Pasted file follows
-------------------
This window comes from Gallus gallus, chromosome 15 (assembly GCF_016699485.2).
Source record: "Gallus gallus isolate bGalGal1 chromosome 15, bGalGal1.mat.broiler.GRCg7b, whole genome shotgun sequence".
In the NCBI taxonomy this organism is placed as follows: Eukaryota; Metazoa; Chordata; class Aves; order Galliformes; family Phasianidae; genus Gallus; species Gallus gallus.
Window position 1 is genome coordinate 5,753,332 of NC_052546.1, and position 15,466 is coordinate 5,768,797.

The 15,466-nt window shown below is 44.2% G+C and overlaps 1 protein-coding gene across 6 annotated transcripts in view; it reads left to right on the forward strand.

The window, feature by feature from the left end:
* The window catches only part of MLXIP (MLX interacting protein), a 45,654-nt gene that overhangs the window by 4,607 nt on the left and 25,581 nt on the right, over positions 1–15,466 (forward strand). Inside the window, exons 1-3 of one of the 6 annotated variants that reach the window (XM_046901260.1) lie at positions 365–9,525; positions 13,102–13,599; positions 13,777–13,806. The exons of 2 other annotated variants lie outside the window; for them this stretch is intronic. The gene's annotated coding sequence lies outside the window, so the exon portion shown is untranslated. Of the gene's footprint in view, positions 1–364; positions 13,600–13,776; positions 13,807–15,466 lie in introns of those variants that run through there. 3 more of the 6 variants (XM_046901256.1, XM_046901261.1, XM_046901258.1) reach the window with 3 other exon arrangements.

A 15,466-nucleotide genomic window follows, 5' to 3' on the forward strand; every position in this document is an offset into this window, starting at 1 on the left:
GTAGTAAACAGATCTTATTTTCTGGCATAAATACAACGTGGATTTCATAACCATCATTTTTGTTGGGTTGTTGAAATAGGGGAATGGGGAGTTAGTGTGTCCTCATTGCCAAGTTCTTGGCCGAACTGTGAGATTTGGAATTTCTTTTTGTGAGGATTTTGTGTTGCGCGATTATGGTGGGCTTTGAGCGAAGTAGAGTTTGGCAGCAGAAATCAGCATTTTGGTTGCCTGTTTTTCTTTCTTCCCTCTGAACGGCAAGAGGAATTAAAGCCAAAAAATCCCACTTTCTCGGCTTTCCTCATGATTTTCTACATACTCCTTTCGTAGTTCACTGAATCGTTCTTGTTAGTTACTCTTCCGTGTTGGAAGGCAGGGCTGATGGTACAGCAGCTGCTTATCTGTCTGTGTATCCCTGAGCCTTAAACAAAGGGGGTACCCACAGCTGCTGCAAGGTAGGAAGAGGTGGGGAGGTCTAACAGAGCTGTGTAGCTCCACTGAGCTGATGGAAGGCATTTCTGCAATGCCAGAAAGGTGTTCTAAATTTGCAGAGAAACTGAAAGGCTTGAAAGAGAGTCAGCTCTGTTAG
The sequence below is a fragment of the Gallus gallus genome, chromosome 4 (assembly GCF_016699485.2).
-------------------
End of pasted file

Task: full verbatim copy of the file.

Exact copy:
This window comes from Gallus gallus, chromosome 15 (assembly GCF_016699485.2).
Source record: "Gallus gallus isolate bGalGal1 chromosome 15, bGalGal1.mat.broiler.GRCg7b, whole genome shotgun sequence".
In the NCBI taxonomy this organism is placed as follows: Eukaryota; Metazoa; Chordata; class Aves; order Galliformes; family Phasianidae; genus Gallus; species Gallus gallus.
Window position 1 is genome coordinate 5,753,332 of NC_052546.1, and position 15,466 is coordinate 5,768,797.

The 15,466-nt window shown below is 44.2% G+C and overlaps 1 protein-coding gene across 6 annotated transcripts in view; it reads left to right on the forward strand.

The window, feature by feature from the left end:
* The window catches only part of MLXIP (MLX interacting protein), a 45,654-nt gene that overhangs the window by 4,607 nt on the left and 25,581 nt on the right, over positions 1–15,466 (forward strand). Inside the window, exons 1-3 of one of the 6 annotated variants that reach the window (XM_046901260.1) lie at positions 365–9,525; positions 13,102–13,599; positions 13,777–13,806. The exons of 2 other annotated variants lie outside the window; for them this stretch is intronic. The gene's annotated coding sequence lies outside the window, so the exon portion shown is untranslated. Of the gene's footprint in view, positions 1–364; positions 13,600–13,776; positions 13,807–15,466 lie in introns of those variants that run through there. 3 more of the 6 variants (XM_046901256.1, XM_046901261.1, XM_046901258.1) reach the window with 3 other exon arrangements.

A 15,466-nucleotide genomic window follows, 5' to 3' on the forward strand; every position in this document is an offset into this window, starting at 1 on the left:
GTAGTAAACAGATCTTATTTTCTGGCATAAATACAACGTGGATTTCATAACCATCATTTTTGTTGGGTTGTTGAAATAGGGGAATGGGGAGTTAGTGTGTCCTCATTGCCAAGTTCTTGGCCGAACTGTGAGATTTGGAATTTCTTTTTGTGAGGATTTTGTGTTGCGCGATTATGGTGGGCTTTGAGCGAAGTAGAGTTTGGCAGCAGAAATCAGCATTTTGGTTGCCTGTTTTTCTTTCTTCCCTCTGAACGGCAAGAGGAATTAAAGCCAAAAAATCCCACTTTCTCGGCTTTCCTCATGATTTTCTACATACTCCTTTCGTAGTTCACTGAATCGTTCTTGTTAGTTACTCTTCCGTGTTGGAAGGCAGGGCTGATGGTACAGCAGCTGCTTATCTGTCTGTGTATCCCTGAGCCTTAAACAAAGGGGGTACCCACAGCTGCTGCAAGGTAGGAAGAGGTGGGGAGGTCTAACAGAGCTGTGTAGCTCCACTGAGCTGATGGAAGGCATTTCTGCAATGCCAGAAAGGTGTTCTAAATTTGCAGAGAAACTGAAAGGCTTGAAAGAGAGTCAGCTCTGTTAG
The sequence below is a fragment of the Gallus gallus genome, chromosome 4 (assembly GCF_016699485.2).